Hindsight Bias and IT Projects

by Andrew Bilsdon, Delivery Lead – Altis Sydney

‘Understanding of a situation or event only after it has happened or developed.’

So why would we bother writing a blog about this, how can we understand something before it happens?

My thoughts are not related to the order in which we do things, I am going to explore our ability to understand and then the bias when we apply what we think we learnt.

I will set out an example of hindsight bias so we can explore the concept.

Let us imagine the traders in a stock market who, despite their best efforts are caught up in a crash that wipes out all of their positions and leaves them all jobless. Despite what you think of capitalism, this is a bad outcome!

After a few months, new traders are employed and they start cautiously to buy and sell stocks. They also look at the tell-tale signs that should have been seen in the previous crash, they are motivated to avoid the same fate that befell their poor predecessors.

Now the bias comes in, as humans we are great at reviewing a situation that has occurred and looking for the data that predicted the outcome. The problem is that we are only good at this when we know the outcome (retrospective), we are not good at this before the outcome (proactive).

The new traders will look at the circumstances of the previous crash, and with a hint of arrogance convince themselves that “they would have seen it coming”.

What this means is that they will convince themselves that they have learnt a lesson which will help them avoid a similar fate. They may even feel like they have an advantage, right up to the next crash.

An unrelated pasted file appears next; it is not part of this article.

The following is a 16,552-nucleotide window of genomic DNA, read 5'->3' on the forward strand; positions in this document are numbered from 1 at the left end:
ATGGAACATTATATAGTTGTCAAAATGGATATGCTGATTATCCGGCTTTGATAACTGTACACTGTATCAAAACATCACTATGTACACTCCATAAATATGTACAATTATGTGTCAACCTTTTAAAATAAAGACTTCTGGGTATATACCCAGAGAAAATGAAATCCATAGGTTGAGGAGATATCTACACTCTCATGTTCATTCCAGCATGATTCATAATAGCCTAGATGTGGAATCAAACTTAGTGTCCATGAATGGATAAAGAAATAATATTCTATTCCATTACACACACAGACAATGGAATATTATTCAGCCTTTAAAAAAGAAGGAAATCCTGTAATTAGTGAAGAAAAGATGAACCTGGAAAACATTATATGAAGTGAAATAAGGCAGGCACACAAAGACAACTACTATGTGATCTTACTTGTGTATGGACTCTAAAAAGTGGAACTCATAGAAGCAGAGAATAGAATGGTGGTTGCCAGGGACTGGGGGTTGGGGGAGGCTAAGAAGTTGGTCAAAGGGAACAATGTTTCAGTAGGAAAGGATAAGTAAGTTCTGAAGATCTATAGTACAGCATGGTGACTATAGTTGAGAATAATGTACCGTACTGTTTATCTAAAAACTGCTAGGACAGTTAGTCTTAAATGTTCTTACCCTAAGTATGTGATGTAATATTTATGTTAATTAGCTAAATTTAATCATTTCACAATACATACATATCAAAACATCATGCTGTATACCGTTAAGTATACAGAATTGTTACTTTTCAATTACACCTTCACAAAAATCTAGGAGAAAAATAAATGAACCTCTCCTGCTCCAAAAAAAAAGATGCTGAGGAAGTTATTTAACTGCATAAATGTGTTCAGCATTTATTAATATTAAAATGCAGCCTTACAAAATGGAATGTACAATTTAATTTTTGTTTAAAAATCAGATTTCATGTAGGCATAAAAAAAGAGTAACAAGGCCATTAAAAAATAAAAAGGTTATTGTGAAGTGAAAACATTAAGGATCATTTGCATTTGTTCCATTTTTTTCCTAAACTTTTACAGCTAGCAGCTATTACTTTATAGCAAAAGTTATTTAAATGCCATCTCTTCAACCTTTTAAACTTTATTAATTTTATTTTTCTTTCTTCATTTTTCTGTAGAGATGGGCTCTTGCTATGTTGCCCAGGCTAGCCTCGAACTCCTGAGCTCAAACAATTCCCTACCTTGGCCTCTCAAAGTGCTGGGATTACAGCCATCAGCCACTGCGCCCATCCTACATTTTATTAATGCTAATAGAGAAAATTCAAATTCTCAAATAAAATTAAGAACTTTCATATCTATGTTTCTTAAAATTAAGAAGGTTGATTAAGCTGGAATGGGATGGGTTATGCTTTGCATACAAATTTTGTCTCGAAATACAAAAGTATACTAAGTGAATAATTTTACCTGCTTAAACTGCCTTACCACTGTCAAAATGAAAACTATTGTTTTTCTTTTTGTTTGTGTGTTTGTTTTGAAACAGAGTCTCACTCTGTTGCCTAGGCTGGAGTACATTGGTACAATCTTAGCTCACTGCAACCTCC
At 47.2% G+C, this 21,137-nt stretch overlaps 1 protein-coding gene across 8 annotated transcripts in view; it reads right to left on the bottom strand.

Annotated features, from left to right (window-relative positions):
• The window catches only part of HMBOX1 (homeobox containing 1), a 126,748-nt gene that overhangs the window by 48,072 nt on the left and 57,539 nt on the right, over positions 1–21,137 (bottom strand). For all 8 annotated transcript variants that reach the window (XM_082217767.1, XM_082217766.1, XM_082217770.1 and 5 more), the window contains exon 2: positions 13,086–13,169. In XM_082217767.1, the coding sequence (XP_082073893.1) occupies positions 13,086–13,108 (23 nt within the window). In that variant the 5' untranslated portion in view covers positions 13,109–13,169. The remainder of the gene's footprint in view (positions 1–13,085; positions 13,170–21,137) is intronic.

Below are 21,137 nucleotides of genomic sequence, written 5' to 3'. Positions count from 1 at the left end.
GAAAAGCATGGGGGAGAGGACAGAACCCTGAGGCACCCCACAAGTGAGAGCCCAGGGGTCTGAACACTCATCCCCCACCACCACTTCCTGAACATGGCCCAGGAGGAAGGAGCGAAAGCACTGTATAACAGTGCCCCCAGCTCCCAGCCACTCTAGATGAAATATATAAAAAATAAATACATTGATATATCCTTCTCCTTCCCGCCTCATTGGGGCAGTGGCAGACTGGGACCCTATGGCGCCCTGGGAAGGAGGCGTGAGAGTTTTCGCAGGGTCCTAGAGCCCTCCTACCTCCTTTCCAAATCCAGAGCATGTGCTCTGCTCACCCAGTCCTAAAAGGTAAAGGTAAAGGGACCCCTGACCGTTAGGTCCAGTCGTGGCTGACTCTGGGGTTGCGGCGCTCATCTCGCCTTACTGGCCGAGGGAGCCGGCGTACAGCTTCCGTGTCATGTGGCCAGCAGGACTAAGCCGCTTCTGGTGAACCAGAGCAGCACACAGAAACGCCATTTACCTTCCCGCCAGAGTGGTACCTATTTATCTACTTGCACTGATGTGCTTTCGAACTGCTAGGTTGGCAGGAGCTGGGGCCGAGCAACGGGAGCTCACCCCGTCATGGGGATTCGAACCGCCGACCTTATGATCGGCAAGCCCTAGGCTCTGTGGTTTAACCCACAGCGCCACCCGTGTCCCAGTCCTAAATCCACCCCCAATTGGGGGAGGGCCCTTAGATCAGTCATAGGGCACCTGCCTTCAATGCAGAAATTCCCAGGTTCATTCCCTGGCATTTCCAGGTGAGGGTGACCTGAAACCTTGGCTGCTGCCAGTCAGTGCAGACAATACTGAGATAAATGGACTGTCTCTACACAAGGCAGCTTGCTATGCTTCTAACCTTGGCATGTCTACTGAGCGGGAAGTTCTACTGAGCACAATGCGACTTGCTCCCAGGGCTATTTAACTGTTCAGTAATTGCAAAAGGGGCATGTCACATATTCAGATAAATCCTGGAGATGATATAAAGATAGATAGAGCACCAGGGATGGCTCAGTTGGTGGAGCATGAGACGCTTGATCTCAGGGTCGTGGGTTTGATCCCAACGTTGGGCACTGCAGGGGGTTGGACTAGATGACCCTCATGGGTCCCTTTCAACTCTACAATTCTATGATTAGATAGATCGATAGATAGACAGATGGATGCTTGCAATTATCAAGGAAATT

The boom crash cycle of financial markets is often held up as a classic example, other cases include hindsight bias in:

Medical outcomes – “Of course the procedure shouldn’t have been carried out, the patient was bound to die, given their weight/age!”
Engineering disasters – “Why would they have built a bridge there? Of course it would collapse if there was a freak storm!”
Natural disasters – “I could have told them there was going to be a major bush fire this year. When I told them to back burn, they didn’t listen!”

In IT, we are all about learning lessons, we have Post Implementation Reviews (PIR), Retrospectives, Lessons Learnt, etc which are all fantastic and absolutely appropriate, however, in 15 years I have never been at one where someone has tried to discuss or coach the group on hindsight bias.

I suspect it is because it comes across as being negative or unhelpful, we like to feel that next time will be different, our project will be better as we are not going to fall into the same traps as last time.

My recommendations are to:
Don’t give up on learning lessons and retrospectives, however, have a conversation on hindsight bias with the group.
Encourage de-biased thinking by ensuring that they don’t omit important information about what was known at the time of the event. This doesn’t mean making excuses, it just means being open and honest.
Recognise that at best we will reduce issues, will not stop them, we are unfortunately destined to learn some lessons many times, just like those poor traders

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